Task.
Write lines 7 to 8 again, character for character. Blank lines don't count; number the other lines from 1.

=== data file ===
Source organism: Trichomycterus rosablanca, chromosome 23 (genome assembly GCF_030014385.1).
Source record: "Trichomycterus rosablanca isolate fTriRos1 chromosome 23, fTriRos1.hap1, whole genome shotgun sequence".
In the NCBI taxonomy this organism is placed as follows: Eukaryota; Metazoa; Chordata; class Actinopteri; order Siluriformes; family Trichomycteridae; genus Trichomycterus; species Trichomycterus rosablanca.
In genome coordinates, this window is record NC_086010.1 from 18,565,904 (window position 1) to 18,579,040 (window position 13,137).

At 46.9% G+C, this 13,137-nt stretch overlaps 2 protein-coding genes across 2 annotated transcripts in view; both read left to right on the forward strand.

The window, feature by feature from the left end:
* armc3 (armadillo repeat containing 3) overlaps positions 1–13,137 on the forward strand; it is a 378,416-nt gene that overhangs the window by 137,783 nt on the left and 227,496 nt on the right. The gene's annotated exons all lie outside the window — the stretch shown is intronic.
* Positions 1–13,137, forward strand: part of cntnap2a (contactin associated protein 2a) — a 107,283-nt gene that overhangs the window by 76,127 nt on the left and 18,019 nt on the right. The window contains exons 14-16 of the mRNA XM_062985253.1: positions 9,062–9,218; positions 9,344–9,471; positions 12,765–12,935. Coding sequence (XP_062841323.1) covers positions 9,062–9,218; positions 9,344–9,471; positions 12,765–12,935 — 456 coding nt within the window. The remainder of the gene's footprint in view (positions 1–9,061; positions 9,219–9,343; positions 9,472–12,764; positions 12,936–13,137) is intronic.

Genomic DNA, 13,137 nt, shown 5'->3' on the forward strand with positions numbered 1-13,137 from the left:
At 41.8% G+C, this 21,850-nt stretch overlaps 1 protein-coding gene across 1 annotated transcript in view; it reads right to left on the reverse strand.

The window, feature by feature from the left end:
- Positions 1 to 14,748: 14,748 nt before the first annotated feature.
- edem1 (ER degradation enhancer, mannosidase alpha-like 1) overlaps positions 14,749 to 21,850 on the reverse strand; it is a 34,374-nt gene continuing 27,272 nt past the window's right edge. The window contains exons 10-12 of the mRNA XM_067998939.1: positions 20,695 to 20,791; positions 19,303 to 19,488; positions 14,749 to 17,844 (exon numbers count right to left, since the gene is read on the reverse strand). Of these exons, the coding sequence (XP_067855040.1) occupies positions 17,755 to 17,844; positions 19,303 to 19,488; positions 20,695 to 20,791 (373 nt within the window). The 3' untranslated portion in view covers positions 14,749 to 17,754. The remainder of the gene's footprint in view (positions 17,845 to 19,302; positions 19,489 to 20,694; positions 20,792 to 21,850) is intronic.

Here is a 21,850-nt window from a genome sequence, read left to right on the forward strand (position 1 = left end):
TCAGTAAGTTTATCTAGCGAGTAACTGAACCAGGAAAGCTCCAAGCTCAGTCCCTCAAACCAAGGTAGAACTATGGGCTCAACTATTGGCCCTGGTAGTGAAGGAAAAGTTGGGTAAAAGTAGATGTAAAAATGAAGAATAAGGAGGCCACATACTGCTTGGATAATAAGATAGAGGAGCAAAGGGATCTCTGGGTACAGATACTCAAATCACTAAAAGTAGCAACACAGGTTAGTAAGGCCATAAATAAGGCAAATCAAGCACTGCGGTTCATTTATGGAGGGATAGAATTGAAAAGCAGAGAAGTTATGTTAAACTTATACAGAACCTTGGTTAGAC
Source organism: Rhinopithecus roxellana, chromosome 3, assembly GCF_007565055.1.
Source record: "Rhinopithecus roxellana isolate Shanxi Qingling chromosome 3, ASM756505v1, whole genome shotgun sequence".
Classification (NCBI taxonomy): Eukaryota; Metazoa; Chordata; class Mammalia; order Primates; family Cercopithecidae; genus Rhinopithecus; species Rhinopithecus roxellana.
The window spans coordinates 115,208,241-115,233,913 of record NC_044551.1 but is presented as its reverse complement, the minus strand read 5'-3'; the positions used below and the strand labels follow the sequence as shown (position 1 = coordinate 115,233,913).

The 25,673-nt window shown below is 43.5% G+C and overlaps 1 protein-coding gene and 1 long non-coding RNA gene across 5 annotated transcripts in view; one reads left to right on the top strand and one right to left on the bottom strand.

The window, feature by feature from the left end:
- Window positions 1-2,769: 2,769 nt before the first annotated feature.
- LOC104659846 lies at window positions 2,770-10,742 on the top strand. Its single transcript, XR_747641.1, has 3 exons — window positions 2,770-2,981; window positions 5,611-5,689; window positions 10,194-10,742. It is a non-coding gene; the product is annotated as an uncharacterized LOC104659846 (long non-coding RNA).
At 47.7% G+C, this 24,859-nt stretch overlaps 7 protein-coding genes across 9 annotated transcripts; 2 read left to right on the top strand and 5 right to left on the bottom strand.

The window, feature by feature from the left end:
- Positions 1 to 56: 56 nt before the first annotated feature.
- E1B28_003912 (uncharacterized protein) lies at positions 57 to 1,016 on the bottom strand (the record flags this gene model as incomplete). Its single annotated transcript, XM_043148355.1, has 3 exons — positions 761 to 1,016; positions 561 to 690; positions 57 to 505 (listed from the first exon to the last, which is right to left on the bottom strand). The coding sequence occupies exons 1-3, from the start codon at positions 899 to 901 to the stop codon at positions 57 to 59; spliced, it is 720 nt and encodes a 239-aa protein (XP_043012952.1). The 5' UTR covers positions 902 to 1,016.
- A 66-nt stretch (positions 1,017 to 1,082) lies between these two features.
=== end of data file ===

* armc3 (armadillo repeat containing 3) overlaps positions 1–13,137 on the forward strand; it is a 378,416-nt gene that overhangs the window by 137,783 nt on the left and 227,496 nt on the right. The gene's annotated exons all lie outside the window — the stretch shown is intronic.
* Positions 1–13,137, forward strand: part of cntnap2a (contactin associated protein 2a) — a 107,283-nt gene that overhangs the window by 76,127 nt on the left and 18,019 nt on the right. The window contains exons 14-16 of the mRNA XM_062985253.1: positions 9,062–9,218; positions 9,344–9,471; positions 12,765–12,935. Coding sequence (XP_062841323.1) covers positions 9,062–9,218; positions 9,344–9,471; positions 12,765–12,935 — 456 coding nt within the window. The remainder of the gene's footprint in view (positions 1–9,061; positions 9,219–9,343; positions 9,472–12,764; positions 12,936–13,137) is intronic.